Marci’s body was laid out on the embalming table, pale and still beneath the sheet. I pulled back the top with my good hand, exposing her head and shoulders. She was beautiful. I scratched the cast on my broken wrist, staring down at Marci’s face – a face I’d seen a thousand times, ten thousand times, in the real world and in my dreams. I reached out a finger, gently, gingerly, and touched her cheek. It was cold.

  ‘Hi,’ I said, uncertain. ‘I know you’re not really there. This is just your body. Kind of funny, I guess, that the one guy who didn’t want you for your body ended up getting it anyway, and losing everything else.’ I rested my hand on the table, looking down. ‘I don’t mean funny. Ironic? You were the one who was good with words, not me.’

  I pulled up the side of the sheet, exposing her arm, and stroked her fingers. ‘My dad left when I was seven. He was a jerk, and he beat my mom, and he hit me and Lauren a few times, and we hated him – but we loved him too, you know? That’s what you do; he’s “Dad”. I don’t think you can help it. And then he left, and it broke my heart – broke it so hard I didn’t think I even had one any more.’ I held her fingers tightly in my own, staring at her lifeless face. ‘I’ve never told this to anyone – not to Mom, not to Doctor Neblin, not to anybody. I suppose technically I still haven’t, since you’re not even here, but it feels good to say it, anyway.’

  I looked back at her hand, feeling the ridges and bones of each knuckle, rubbing them between my fingers. ‘Now my mom is gone too, and I know it sounds totally crazy, but . . . it’s one of the worst things that’s ever happened to me, and one of the best. She died, and it broke my heart again, and that means . . .’ I looked back at her face, then up at the ceiling, watching the ventilator fan turn slowly behind its hard metal grate. ‘I think that means that I have a heart.’ I huffed, half a laugh and half a cry. ‘Who’d have guessed?’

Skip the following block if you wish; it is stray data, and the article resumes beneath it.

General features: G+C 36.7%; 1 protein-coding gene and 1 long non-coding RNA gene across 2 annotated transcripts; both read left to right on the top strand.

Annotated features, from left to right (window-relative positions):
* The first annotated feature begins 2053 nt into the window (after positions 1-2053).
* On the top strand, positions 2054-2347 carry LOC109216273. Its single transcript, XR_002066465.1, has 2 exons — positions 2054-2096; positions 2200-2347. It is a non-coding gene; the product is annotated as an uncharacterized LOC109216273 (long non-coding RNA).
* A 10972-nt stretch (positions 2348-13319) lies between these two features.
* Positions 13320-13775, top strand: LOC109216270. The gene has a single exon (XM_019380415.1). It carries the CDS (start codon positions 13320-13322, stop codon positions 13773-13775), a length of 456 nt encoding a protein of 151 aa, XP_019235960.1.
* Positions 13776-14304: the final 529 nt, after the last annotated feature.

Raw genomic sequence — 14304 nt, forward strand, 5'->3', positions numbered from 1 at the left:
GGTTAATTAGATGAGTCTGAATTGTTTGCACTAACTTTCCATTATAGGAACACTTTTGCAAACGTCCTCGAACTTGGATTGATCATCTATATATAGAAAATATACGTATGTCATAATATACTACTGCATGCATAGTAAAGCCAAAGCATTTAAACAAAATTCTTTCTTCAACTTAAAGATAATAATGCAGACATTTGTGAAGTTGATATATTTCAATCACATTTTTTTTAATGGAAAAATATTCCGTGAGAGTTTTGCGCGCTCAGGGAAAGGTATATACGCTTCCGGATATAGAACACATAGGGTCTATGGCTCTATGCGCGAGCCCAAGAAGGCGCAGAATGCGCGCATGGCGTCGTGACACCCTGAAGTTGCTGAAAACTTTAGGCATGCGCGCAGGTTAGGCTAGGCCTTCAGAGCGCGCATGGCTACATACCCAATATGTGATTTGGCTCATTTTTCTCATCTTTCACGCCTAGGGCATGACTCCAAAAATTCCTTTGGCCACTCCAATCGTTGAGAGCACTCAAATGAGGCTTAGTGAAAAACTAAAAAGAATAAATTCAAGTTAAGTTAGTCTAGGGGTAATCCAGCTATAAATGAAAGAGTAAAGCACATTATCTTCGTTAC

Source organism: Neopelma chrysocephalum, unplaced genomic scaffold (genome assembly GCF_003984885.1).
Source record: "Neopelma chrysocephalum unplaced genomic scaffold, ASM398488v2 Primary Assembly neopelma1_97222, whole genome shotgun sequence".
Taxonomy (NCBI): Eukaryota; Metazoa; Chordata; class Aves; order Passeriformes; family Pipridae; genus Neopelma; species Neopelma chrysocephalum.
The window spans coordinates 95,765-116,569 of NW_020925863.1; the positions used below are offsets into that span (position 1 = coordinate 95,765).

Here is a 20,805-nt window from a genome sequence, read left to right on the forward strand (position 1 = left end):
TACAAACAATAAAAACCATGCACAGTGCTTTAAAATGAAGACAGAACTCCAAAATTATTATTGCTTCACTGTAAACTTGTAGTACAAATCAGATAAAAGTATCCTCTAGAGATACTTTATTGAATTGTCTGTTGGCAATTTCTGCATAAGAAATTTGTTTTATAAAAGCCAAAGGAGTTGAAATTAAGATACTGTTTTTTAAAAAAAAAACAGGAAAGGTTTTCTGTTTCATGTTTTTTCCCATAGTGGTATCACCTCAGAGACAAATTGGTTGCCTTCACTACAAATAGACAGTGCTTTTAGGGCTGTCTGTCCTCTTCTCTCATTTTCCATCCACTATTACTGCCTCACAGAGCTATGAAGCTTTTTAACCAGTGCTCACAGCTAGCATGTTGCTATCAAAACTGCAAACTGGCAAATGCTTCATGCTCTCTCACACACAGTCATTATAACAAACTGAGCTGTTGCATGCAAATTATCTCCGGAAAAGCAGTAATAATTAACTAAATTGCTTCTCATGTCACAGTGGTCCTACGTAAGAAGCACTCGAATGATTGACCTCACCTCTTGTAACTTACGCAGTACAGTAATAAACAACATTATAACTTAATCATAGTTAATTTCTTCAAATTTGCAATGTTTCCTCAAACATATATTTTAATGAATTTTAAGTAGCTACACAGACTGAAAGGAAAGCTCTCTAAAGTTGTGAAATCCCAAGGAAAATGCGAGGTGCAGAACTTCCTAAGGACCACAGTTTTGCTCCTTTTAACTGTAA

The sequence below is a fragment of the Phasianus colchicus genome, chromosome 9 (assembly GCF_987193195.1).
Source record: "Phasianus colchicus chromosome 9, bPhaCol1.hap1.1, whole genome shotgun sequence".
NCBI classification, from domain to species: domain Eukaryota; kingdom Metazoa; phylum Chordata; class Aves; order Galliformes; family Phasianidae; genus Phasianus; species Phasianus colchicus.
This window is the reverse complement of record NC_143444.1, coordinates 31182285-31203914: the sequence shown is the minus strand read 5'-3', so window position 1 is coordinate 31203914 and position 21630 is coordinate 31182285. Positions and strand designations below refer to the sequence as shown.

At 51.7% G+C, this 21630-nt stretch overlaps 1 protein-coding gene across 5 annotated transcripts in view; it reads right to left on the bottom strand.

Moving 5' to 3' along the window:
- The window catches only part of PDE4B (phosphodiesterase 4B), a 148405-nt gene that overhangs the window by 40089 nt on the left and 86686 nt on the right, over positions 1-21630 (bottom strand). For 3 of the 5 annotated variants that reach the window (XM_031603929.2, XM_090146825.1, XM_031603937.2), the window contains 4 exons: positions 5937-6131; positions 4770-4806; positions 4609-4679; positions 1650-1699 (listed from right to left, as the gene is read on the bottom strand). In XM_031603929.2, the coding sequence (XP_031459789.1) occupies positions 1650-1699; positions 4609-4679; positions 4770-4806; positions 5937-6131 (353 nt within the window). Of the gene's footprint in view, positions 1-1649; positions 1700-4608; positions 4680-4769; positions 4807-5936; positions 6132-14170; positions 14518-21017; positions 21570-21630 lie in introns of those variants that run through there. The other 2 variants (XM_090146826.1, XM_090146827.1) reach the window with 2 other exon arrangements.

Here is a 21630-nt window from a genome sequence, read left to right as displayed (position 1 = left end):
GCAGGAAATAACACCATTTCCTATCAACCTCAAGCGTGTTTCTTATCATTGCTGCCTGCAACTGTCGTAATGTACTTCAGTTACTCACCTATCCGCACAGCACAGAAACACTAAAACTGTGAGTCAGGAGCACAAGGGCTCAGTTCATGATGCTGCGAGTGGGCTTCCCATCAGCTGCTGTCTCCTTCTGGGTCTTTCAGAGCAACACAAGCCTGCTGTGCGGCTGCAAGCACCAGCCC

There were tears on my cheek, cold and wet. I let go of Marci’s hand to wipe them away, then pulled the sheet back down to cover her arm. ‘Listen, I’m no good at this. I’m still a mess – I’m probably a bigger mess now that Mom’s dead - and I can’t just change overnight. You’re the lucky one in this relationship, getting out before you had to know me any better and see how messed up I really am. But I wanted you to know – or I wanted to tell you, anyway – that you helped a lot. Mom’s death showed me that I’m not as lost as I thought I was, and I can still have some kind of normal life, but you’re the one who showed me how. How to live. I’m sorry you’re not here for it, but . . . wherever you are, if you’re anywhere, maybe it’ll make you happy to know that you helped me.’

  I paused, watching her, then leaned down and kissed her - a tiny brush of lips, almost nothing at all. ‘I think I finally know, now that you’re gone, that I really did love you. I just didn’t know how.’ I straightened up. ‘I guess that isn’t very funny either.’

  I pulled the sheet back over her head, walked to the door. ‘Goodnight, Marci.’

  I paused. ‘I love you.’

  I turned out the light and closed the door.



  Dan Wells, I Don't Want to Kill You